Strange

was the big idea of this year’s Marketing Society conference. It proved an inspirational platform. A great conference theme- credit must go to new CEO Gemma Greaves and her team.

This being an individualistic culture (and age) stories were often told as personal triumphs over fear, especially in extreme sports (a big theme of the conference which I suspect made most of us feel distinctively queasy and meek.)

Bravery is enabled by encouragement

Yet , for me, a sub text kept surfacing: brave people (often) could not have acted without both support and encouragement. (Encouragement literally means being given courage by others)

Syl Saller refused to be drawn into the “I” word and insisted on “we”- on the collective corporate bravery that built by internal champions and consensus builders ( like her)  Extreme Surfer Garrett McNamarra said he could not have recovered from injury and found the monster wave that broke the record without his wife. Raha Moharrak, the first Saudi woman to scale Everest, was initially told “no” by her father, when she announced her climbing ambitions, yet received his blessing shortly after. Hassan Akkad, a refugee from war torn Syria, had bravery forced on him by circumstances and has subsequently received support from (amongst others) The BBC in telling his story. His bravery was the most humbling – causing me to reflect on how very fortunate and selfish we are. 

Bravery as solidarity

Francis O’Grady, general secretary of TUC, framed bravery as sticking up for others rather than individual triumph. TUC as a brand has been stuck with dated associations of the “big men” of trades unionism. They seemed to be in denial about the opportunities of a globalised, technologically driven, individualistic world. That’s why Thatcher set out to weaken them.  Yet that promise has turned sour. Economic growth did not “float all boats” but has resulted in gross inequality. So Francis’s call for solidarity, mutuality is timely. She even suggested that a union for the gig economy should be launched – now that would be “a big idea” and perhaps “a symbol re-evaluation” (in Adam Morgan’s phrase) for TUC      

There was another theme that kept surfacing. Not a new one. A  theme of many a conference of old. But always valuable to companies. It is the stuff that actually builds brands and businesses ( not chasing people round the internet with programmatic ads). It was:-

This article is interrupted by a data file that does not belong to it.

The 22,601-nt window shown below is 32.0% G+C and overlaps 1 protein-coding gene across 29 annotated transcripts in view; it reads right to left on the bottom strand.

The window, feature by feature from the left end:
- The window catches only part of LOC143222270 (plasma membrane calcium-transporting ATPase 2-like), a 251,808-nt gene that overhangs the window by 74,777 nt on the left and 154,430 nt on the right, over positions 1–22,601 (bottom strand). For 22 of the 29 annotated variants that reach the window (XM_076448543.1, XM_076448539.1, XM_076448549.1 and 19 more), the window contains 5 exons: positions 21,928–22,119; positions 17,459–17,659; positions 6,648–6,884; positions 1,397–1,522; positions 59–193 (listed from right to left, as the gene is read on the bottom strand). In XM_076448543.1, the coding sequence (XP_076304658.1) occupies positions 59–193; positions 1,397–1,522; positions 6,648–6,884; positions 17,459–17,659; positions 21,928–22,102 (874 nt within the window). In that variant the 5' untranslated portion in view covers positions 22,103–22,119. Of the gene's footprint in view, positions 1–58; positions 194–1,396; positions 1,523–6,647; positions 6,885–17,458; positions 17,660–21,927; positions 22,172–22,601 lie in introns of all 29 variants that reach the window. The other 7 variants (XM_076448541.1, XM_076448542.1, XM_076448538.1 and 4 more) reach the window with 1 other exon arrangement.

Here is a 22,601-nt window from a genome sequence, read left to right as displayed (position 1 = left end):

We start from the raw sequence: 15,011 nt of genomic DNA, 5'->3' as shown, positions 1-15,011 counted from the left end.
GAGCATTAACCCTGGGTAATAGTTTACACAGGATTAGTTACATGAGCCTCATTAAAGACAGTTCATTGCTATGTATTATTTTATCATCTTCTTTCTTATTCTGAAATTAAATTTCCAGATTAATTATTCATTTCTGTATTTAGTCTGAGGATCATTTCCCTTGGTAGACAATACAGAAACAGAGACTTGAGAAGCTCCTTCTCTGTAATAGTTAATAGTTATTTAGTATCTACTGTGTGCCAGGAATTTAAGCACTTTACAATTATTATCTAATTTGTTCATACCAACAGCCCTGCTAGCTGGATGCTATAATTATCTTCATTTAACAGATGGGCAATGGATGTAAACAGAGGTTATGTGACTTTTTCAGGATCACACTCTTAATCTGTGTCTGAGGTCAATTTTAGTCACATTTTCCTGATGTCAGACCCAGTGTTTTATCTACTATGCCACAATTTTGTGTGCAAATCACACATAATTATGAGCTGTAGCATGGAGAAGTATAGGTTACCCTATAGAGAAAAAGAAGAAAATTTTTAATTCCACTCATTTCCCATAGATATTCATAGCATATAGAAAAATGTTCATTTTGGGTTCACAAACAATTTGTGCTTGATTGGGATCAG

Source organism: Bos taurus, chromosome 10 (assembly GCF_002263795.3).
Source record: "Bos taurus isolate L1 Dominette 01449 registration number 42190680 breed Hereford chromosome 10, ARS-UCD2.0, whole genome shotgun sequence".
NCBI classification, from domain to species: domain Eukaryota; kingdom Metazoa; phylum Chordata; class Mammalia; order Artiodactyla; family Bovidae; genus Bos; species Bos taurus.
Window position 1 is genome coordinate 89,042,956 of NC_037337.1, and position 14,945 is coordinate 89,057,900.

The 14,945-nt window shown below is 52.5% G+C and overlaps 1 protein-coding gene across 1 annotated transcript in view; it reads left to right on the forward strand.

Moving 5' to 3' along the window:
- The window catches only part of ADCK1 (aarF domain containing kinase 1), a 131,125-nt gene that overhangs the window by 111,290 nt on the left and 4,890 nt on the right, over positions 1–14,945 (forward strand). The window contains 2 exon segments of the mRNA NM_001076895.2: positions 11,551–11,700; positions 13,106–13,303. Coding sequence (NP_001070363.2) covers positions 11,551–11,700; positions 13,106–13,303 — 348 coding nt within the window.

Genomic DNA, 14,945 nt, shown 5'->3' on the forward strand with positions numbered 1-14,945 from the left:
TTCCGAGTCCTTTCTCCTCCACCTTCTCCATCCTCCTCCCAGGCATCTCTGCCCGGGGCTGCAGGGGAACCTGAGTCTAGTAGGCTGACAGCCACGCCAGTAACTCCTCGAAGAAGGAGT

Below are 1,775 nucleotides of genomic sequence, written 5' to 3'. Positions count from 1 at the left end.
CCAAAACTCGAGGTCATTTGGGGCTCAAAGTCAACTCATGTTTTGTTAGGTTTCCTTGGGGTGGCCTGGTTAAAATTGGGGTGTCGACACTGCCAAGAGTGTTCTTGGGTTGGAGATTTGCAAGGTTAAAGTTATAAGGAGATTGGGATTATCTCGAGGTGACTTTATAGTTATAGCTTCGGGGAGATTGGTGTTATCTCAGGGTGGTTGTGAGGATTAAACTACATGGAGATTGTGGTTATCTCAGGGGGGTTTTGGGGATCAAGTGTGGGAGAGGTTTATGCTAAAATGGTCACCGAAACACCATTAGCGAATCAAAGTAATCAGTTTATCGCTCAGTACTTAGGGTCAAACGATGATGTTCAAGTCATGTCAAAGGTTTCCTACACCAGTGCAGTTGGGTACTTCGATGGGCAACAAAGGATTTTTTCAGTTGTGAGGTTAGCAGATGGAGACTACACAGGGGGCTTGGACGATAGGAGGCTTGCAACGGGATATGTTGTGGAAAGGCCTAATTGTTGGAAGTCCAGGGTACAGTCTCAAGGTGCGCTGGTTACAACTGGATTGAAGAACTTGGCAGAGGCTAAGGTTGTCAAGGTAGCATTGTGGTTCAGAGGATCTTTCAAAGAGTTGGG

The power of big ideas.

To galvanise everyone, especially your own people

To make teams braver and more focussed

To inspire designers and agency creatives to do their best work

Here are my three favourites from the day:

NEW YORK TIMES. THE TRUTH IS HARD: a clarion call for investigative journalism in the face of mendacious attacks from Donald Trump.

BABYLON APP. Brilliant new AI powered app that enables more accurate self diagnosis of illness and triages people in the right direction. Sure to be a hit with hypochondriacs everywhere – and (hopefully) save time and labour

Pedigree’s insight that it is the innocence of dogs that breaks down barriers and brings people together. This inspired a great social experiment in getting Trump and Clinton supporters to be nice to be each other.

As for my act of bravery from the day:

I think I am off to join a union and buy a dog

 

 

Getty sell their images to agencies who are designing campaigns and so what buyers search for reveals something of the zeitgeist.Agency creative teams have well developed instincts for what is fresh and current. Forget the focus groups, analyse Getty search tends.

“Stand out from the crowd”,”rebellious” and “bold choices” have spiked in search on their website by over 100/200/300 % respectively. As Getty put it as “we become increasingly inundated with mass replicated imagery and aggregated articles our appetite for a unique point of view and stand out visuals increases”  This is a trend they call Outsider in